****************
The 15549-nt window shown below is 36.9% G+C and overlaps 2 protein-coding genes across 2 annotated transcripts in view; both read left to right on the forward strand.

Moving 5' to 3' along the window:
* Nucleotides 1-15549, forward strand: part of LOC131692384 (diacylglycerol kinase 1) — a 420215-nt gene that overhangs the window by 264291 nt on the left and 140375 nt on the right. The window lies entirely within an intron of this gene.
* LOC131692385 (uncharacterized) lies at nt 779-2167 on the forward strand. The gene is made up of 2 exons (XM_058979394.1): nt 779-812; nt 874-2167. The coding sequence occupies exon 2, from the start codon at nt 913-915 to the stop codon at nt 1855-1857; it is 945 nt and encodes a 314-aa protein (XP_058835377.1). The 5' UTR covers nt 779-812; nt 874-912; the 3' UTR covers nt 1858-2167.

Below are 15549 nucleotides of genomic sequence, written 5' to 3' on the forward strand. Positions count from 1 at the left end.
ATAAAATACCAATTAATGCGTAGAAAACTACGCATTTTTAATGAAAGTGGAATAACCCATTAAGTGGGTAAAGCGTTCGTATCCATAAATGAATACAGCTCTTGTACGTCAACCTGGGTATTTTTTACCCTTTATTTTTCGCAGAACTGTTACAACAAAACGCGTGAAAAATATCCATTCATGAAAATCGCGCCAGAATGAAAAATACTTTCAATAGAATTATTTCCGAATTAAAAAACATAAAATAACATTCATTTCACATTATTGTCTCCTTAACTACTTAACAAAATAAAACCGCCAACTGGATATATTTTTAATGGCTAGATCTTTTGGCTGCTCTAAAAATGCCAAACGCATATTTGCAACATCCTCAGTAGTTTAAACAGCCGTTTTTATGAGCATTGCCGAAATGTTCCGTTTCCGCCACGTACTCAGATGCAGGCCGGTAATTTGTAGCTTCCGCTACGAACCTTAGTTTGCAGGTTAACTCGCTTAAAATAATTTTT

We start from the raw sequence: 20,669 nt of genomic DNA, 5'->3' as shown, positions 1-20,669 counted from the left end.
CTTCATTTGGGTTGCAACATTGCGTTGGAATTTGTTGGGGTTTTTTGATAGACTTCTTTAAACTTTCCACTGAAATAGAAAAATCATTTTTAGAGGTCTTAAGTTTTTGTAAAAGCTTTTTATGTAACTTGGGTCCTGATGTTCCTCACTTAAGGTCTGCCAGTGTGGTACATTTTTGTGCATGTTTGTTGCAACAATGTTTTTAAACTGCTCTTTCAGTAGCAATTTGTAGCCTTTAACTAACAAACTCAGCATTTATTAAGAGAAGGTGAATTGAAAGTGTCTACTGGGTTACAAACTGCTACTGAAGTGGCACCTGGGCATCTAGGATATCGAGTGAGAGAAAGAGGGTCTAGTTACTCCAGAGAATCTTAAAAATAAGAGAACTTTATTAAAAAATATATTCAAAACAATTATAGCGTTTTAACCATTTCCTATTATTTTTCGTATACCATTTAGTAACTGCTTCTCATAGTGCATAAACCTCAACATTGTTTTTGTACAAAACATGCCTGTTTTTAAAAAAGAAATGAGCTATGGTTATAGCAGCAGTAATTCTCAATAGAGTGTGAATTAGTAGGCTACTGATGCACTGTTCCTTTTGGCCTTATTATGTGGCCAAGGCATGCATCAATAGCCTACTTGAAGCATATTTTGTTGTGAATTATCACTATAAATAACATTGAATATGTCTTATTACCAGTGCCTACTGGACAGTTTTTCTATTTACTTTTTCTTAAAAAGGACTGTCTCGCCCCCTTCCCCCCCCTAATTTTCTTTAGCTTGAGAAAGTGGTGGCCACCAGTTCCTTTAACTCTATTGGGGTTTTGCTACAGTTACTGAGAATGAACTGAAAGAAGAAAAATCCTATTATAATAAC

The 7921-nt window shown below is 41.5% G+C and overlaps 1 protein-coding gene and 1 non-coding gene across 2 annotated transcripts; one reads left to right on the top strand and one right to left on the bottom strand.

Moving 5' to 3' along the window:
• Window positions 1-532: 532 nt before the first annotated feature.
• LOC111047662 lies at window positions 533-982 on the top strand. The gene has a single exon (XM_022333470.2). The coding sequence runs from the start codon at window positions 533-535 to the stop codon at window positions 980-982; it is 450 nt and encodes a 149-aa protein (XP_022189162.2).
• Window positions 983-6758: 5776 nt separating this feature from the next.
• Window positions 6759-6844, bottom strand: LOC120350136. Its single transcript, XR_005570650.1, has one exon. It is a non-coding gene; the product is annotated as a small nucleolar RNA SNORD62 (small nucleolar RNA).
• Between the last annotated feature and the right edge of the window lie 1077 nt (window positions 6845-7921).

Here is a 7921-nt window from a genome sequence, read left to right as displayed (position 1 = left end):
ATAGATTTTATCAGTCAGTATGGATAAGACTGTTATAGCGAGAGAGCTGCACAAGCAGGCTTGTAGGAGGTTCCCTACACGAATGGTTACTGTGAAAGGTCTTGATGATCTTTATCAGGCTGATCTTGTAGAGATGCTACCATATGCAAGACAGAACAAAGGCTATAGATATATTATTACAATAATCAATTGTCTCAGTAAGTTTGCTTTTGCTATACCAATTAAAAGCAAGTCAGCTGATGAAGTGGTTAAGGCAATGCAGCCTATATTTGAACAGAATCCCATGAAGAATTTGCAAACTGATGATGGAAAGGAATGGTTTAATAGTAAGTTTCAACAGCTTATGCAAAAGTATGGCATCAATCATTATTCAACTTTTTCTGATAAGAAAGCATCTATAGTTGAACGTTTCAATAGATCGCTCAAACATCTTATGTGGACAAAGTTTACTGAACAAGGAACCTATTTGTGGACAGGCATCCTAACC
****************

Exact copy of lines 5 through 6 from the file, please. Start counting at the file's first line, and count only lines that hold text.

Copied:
Below are 15549 nucleotides of genomic sequence, written 5' to 3' on the forward strand. Positions count from 1 at the left end.
ATAAAATACCAATTAATGCGTAGAAAACTACGCATTTTTAATGAAAGTGGAATAACCCATTAAGTGGGTAAAGCGTTCGTATCCATAAATGAATACAGCTCTTGTACGTCAACCTGGGTATTTTTTACCCTTTATTTTTCGCAGAACTGTTACAACAAAACGCGTGAAAAATATCCATTCATGAAAATCGCGCCAGAATGAAAAATACTTTCAATAGAATTATTTCCGAATTAAAAAACATAAAATAACATTCATTTCACATTATTGTCTCCTTAACTACTTAACAAAATAAAACCGCCAACTGGATATATTTTTAATGGCTAGATCTTTTGGCTGCTCTAAAAATGCCAAACGCATATTTGCAACATCCTCAGTAGTTTAAACAGCCGTTTTTATGAGCATTGCCGAAATGTTCCGTTTCCGCCACGTACTCAGATGCAGGCCGGTAATTTGTAGCTTCCGCTACGAACCTTAGTTTGCAGGTTAACTCGCTTAAAATAATTTTT